Understanding these categories helps employers select the right protective glasses for their employees. It’s not compulsory to have all these features, but EN 166 certification is a must.
A health and safety risk assessment for all workplace tasks will guide you on which further protections are needed, if any. You can find these safety standards on the glasses frames. If they’re missing, the glasses don’t meet British standards.
Other Relevant Safety Standards
There are other relevant safety standards for employers and self employed workers to be aware of. The type of work and identified risks will clarify if any of these are required.
Staff should also understand what the different numbers and letters mean as they may need different glasses for different tasks.
BS EN 169 – Welding & Cutting
This standard outlines the protection levels and filter type for welding and similar tasks. These safety glasses protect the eyes during light flame cutting, hard soldering, welding, arc gouging, and plasma cutting.
If the filter information is missing on the frame, the glasses should not be used.
BS EN 170 – UV Filters
This standard assesses the effectiveness of ultraviolet filters, establishing protection levels and transmittance requirements. UV lights can be hazardous in the workplace, necessitating the right eye protection.
However, UV filters should not be used for tasks involving electrical arcs.
BS EN 172 – Sun Glare
This standard defines sun glare filters for safety glasses. These glasses reduce sun glare, promoting optimal eye health for workers frequently outdoors.
It’s essential that these glasses also meet the requirements of EN 166.
UK Health and Safety Laws & Safety Glasses
Risk assessments indicating the need for PPE in the workplace legally require the use of such equipment. Non-compliance can lead to legal action against the company.
UK laws dictate certain standards employers must be familiar with and show compliance towards.
Health and Safety at Work Act 1974
Employers owe their employees a duty of care. This includes ensuring the correct PPE is worn for the tasks at hand. As risks vary by workplace, continuous risk assessments are necessary.
After identifying potential hazards, employers are responsible for taking steps to mitigate them. PPE plays a key role in this process.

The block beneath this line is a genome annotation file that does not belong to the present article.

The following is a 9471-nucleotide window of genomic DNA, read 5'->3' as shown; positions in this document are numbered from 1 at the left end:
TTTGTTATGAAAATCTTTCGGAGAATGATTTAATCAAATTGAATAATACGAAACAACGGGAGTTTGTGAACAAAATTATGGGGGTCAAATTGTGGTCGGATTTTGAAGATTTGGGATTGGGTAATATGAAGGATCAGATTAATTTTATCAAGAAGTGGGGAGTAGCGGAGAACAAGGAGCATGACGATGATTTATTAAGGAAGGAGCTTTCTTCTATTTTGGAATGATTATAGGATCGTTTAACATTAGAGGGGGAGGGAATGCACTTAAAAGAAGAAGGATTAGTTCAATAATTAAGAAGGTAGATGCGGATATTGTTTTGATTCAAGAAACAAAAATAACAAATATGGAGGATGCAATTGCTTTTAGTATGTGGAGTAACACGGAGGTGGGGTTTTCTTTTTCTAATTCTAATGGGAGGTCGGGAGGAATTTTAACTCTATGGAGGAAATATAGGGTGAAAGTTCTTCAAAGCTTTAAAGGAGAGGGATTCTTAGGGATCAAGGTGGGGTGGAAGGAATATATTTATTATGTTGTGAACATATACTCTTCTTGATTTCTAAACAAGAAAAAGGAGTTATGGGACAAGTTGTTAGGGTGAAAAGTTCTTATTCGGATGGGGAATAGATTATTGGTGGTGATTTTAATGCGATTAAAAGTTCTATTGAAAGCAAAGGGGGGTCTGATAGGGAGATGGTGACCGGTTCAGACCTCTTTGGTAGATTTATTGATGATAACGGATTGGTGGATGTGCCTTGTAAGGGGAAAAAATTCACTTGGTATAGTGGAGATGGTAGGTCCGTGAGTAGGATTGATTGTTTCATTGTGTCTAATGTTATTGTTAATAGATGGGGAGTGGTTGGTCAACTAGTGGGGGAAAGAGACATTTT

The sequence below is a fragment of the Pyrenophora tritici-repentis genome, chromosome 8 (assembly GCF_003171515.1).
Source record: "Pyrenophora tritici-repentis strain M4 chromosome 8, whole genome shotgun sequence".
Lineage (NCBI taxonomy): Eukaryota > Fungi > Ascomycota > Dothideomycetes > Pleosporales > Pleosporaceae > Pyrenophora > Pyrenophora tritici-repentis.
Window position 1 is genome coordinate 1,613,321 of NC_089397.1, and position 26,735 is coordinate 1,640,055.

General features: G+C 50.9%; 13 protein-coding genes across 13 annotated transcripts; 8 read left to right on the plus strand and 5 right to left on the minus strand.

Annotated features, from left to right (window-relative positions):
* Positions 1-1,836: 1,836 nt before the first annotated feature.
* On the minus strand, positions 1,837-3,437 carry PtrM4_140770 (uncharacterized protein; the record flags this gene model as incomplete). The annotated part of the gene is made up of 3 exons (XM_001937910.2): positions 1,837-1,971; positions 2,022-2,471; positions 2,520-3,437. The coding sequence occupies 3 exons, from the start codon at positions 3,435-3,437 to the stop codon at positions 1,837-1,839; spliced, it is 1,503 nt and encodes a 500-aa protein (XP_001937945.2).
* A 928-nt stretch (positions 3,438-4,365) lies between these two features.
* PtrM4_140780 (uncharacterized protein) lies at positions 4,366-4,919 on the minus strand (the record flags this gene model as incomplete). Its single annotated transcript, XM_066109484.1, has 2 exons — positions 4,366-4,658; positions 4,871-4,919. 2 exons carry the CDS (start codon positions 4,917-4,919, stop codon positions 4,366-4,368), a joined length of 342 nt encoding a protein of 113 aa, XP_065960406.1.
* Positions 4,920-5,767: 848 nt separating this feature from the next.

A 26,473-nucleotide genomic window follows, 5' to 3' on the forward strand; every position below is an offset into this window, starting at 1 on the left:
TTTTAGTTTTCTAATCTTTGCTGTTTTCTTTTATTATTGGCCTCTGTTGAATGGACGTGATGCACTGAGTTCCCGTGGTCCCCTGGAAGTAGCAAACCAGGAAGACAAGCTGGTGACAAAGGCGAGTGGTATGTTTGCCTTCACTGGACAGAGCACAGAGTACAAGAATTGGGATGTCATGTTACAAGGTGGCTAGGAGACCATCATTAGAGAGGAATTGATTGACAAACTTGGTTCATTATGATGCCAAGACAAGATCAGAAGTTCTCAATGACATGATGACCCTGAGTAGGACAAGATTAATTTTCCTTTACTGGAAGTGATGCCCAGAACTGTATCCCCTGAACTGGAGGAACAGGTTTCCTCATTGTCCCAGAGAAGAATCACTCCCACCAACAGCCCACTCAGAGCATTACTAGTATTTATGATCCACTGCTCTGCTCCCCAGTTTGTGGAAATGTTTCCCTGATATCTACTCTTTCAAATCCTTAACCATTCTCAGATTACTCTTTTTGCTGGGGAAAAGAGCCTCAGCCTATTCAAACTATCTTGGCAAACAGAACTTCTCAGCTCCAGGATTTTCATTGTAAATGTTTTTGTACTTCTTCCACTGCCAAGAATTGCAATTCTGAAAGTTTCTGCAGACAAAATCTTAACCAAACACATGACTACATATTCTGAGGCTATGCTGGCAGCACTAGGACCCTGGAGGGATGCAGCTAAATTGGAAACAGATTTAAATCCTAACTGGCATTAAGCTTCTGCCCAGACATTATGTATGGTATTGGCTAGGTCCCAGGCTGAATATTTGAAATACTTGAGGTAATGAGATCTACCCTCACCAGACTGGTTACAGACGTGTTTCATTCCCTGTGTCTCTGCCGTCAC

Employees should be aware of their legal obligation to respect the rules, which includes understanding the standards required for safety glasses.
Personal Protective Equipment at Work Regulations 1992
Appropriate protection must be in place when there’s any risk to the eyes. This protection should be EN 166 compliant and meet any other necessary standards for specific tasks.
Employers should consider both the immediate danger and the long-term impact of the risk. Eye injuries can be both sudden and gradual.
The PPER 1992 clarifies employers’ legal obligations to provide PPE. Employers are responsible for maintaining and replacing PPE when necessary.
Workers should use the PPE as per instructions or demonstrations, and they should report any damages or breakages to their employer.
The Management of Health and Safety at Work Regulations 1999
Regular risk assessments are vital to maintaining workplace health and safety standards. If risks aren’t identified and mitigated, serious implications can arise. Eye safety is critical in any industry where there’s a risk.
Compliance with eye protection standards and understanding their importance is a must for staff. UK health and safety laws impact all business aspects. Regular reviews of risk assessments ensure that risks are minimised as much as possible.
Staying up to date with changes to health and safety laws is also crucial. It’s the employer’s responsibility to stay informed about these changes, which can affect the workplace and may require new training or equipment.